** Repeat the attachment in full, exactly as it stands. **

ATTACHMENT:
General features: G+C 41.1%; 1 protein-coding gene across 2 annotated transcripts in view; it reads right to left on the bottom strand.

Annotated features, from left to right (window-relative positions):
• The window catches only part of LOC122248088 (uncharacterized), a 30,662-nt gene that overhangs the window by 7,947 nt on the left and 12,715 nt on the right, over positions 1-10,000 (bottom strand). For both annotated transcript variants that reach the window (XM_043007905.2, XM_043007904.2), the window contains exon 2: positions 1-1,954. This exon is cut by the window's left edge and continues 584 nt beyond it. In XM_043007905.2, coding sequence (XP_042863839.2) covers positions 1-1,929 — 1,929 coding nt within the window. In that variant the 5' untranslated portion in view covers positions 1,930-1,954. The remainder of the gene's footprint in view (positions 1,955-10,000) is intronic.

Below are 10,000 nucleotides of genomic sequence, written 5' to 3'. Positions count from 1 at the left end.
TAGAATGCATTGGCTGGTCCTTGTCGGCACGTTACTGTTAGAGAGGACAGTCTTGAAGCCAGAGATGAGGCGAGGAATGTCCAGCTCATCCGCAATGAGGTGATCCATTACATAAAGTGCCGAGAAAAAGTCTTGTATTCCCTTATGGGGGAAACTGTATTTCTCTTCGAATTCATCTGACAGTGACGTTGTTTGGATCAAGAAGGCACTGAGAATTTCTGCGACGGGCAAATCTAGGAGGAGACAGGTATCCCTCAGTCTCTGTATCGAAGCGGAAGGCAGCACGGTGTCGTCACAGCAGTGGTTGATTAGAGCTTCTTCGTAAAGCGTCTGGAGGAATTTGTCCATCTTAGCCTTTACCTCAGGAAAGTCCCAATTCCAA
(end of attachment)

General features: G+C 41.1%; 1 protein-coding gene across 2 annotated transcripts in view; it reads right to left on the bottom strand.

Annotated features, from left to right (window-relative positions):
• The window catches only part of LOC122248088 (uncharacterized), a 30,662-nt gene that overhangs the window by 7,947 nt on the left and 12,715 nt on the right, over positions 1-10,000 (bottom strand). For both annotated transcript variants that reach the window (XM_043007905.2, XM_043007904.2), the window contains exon 2: positions 1-1,954. This exon is cut by the window's left edge and continues 584 nt beyond it. In XM_043007905.2, coding sequence (XP_042863839.2) covers positions 1-1,929 — 1,929 coding nt within the window. In that variant the 5' untranslated portion in view covers positions 1,930-1,954. The remainder of the gene's footprint in view (positions 1,955-10,000) is intronic.

Below are 10,000 nucleotides of genomic sequence, written 5' to 3'. Positions count from 1 at the left end.
TAGAATGCATTGGCTGGTCCTTGTCGGCACGTTACTGTTAGAGAGGACAGTCTTGAAGCCAGAGATGAGGCGAGGAATGTCCAGCTCATCCGCAATGAGGTGATCCATTACATAAAGTGCCGAGAAAAAGTCTTGTATTCCCTTATGGGGGAAACTGTATTTCTCTTCGAATTCATCTGACAGTGACGTTGTTTGGATCAAGAAGGCACTGAGAATTTCTGCGACGGGCAAATCTAGGAGGAGACAGGTATCCCTCAGTCTCTGTATCGAAGCGGAAGGCAGCACGGTGTCGTCACAGCAGTGGTTGATTAGAGCTTCTTCGTAAAGCGTCTGGAGGAATTTGTCCATCTTAGCCTTTACCTCAGGAAAGTCCCAATTCCAA